Bronx Jeer Against Equality

Ministers Lead Flocks in Prayers to Reform “the Gay Lifestyle”

On Sunday morning, March 14, opponents of same-sex marriage filled the steps of the county courthouse on the Grand Concourse in the Bronx, called to action by state Sen. Ruben Diaz Sr., a Democrat, who supports amending the U.S. Constitution to prohibit marriage for gays and lesbians. Diaz is a Pentecostal minister who mobilized other Bronx clergy members to bring together a crowd that Diaz later estimated at 30,000 people. Published police estimates put the crowd of protesters between 5,000 and 7,000.

Nevertheless, the event was an unprecedented outpouring of public sentiment in a borough that is a Democratic bastion, but where protesters last Sunday stood under a banner stretching across the broad courthouse façade that said: “No! To Homosexual Marriages Yes! To President George Bush’s Constitutional Amendment.”

“Our people are sending a clear message to City Council Speaker Gifford Miller and all the politicians,” said Diaz in front of the large crowd. “We oppose marriage between homosexuals!” Diaz has been a longtime opponent of gay rights, most recently filing a lawsuit with religious groups seeking to prevent the city from funding the Harvey Milk High School, a public school whose students are mostly gay, lesbian and transgendered.

On Sunday, Diaz’ anti-gay message did not go unopposed by roughly 75 same-sex marriage proponents who remained separated behind a police line in a park across the street from the courthouse. Queer activists carried signs condemning homophobia and supporting equality. While small, compared to the huge rally across the street, the group of activists was spirited, chanting against homophobia both in Spanish and in English.

That group’s organizers, Andres Duque, Mark Reyes, and Charles Rice-González are longstanding leaders in the Latino LGBT community. “We thought it was important to have a Latino and Bronx-based response,” said Mark Reyes, director of the Bronx Lesbian and Gay Health Resource Consortium.

Speakers at the pro-amendment rally included nationally prominent members of the anti-gay crusade. A key force in that movement is the National Coalition of Latino Clergy and Christian Leaders, or CONLAMIC. The group has close links to leading conservative social policy networks.

Some clergy who spoke at the event declared that their congregants’ opposition to same-sex marriage comprised the “moral majority” opinion on the issue. “Those of us who have come here represent seventy percent of the U.S. population,” said CONLAMIC’s president, Rev. Miguel Rivera. “This is a struggle for all Christians,” declared Milton Donato, president of Radio Vision Cristiana Internacional.

Many protesters arrived straight from their churches, while others seemed to have been brought from outside the Bronx. “There were a lot of charter busses that brought people in from other places,” said Andres Duque, of Mano a Mano, a Latino LGBT advocacy group that, among its initiatives, provides safe-sex education to stop AIDS.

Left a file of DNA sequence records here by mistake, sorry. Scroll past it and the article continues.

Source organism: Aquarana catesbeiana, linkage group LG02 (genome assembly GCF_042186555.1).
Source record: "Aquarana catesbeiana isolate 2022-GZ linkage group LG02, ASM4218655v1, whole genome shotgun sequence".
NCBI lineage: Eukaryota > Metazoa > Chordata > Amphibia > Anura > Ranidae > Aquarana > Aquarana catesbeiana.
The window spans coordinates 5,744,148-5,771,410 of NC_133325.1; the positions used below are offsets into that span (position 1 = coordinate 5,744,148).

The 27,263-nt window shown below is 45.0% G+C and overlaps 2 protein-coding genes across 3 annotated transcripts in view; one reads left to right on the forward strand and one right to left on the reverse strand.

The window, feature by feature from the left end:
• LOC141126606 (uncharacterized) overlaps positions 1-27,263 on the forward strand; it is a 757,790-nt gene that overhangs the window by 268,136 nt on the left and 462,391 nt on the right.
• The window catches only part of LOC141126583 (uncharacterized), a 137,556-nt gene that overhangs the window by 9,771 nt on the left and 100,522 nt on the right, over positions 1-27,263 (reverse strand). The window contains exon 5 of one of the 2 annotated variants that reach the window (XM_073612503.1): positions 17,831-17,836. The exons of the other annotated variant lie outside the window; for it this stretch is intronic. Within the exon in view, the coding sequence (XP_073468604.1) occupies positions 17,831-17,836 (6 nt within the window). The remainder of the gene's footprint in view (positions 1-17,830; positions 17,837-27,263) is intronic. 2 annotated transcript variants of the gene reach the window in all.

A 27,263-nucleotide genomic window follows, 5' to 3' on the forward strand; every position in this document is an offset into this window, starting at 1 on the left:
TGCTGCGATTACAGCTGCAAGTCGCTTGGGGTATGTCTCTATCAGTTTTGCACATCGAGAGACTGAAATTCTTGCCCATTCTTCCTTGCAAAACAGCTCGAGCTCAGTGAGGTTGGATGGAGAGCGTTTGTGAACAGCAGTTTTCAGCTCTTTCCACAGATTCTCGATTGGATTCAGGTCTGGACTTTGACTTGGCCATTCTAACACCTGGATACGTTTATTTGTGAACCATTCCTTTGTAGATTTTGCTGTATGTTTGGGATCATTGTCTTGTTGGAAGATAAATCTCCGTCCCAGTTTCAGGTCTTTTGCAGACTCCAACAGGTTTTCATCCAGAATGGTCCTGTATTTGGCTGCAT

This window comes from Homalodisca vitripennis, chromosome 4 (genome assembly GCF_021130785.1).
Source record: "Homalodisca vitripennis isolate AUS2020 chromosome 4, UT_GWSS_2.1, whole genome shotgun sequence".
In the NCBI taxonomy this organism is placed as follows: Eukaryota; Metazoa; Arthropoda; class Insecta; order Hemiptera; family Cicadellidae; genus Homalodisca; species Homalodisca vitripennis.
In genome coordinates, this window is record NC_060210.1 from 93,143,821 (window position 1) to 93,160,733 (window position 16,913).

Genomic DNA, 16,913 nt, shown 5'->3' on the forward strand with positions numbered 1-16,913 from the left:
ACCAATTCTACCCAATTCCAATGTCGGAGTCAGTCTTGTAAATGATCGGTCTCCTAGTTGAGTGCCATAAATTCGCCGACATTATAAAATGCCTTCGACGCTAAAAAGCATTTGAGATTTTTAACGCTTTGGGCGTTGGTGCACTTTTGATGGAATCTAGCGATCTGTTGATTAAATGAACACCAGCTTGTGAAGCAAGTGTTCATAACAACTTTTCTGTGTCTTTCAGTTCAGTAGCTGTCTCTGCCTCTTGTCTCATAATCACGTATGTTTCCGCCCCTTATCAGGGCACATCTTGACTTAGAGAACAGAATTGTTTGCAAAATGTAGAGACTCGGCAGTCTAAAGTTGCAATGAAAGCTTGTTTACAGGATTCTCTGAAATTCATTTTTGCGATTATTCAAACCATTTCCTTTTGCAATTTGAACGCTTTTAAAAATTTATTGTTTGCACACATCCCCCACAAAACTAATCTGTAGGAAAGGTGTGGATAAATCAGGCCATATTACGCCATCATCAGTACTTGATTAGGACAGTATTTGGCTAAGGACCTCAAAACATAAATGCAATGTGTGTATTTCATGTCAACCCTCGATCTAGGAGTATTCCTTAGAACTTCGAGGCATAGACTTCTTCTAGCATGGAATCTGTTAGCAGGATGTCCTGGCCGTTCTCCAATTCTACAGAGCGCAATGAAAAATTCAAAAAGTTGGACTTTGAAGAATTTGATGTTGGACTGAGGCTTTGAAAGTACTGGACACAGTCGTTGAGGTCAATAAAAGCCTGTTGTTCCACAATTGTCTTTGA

Duque also pointed out that the national CONLAMIC web site had called on people to mobilize for Sunday’s rally. “Conlamic is actually pretty progressive on immigration issues, but ultra conservative on everything else,” said Duque. “They provide people with food and housing, but then they push an anti-gay and anti-abortion agenda.”

Less than two weeks earlier, a similar confrontation between supporters and opponents of gay marriage was more evenly matched. Diaz led a press conference of roughly 80 anti-gay religious leaders, opposed by 25 supporters of gay rights. The counter protest was on the front page of El Diario, the leading Spanish language daily paper.

When e-mailed, CONLAMIC’s official website flashed a message that official access was required to view the site’s contents. Attempts to reach Rev. Rivera by phone were unsuccessful.

Sunday’s mobilization appears to be a conscious effort to counter the Spanish language press’ mostly progressive coverage of the movement for gay marriage and of LGBT issues. In recent weeks, El Diario and Hoy have carried front page stories on Marriage Equality New York’s press conference at City Hall, Jason West’s appearance in Sunnyside Queens, and on gay bashing in Jackson Heights, Queens.

This press coverage has been influenced by the work of Latino activists. “Informally, there have been meetings between Latino LGBT organizations from Florida, California, and New York,” said Andres Duque.

“We had some editorial meetings with Hoy and Diario. Out of that came important ideas of the coverage they should do of LGBT issues,” said Duque. “If we hadn’t had that meeting and strategized, I’m not sure that the Spanish language media would have reached out and covered this.”

Sunday’s crowd held bibles in the air, and many people carried signs quoting biblical passages often cited as justifications for homophobia. Some signs read “Adam and Eve not Adam and Steve,” and “If Gay Marriage Now, What Next?”

Another male participant who favors amending the Constitution held aloft a sign that he wrote: “It’s not against you guys!! It’s against the lifestyle that you want to live!! It’s not the will of God for you!!! We love you.”

However, while the event resembled a fundamentalist revival, with preachers intoning passages from the bible and congregants responding with “Amen,” the afternoon’s goal was also politically explicit and aimed at promoting the constitutional amendment that Pres. Bush has endorsed. At one point during his speech, Diaz went so far as to declare that the Democratic Party should give its full support to the anti-gay effort.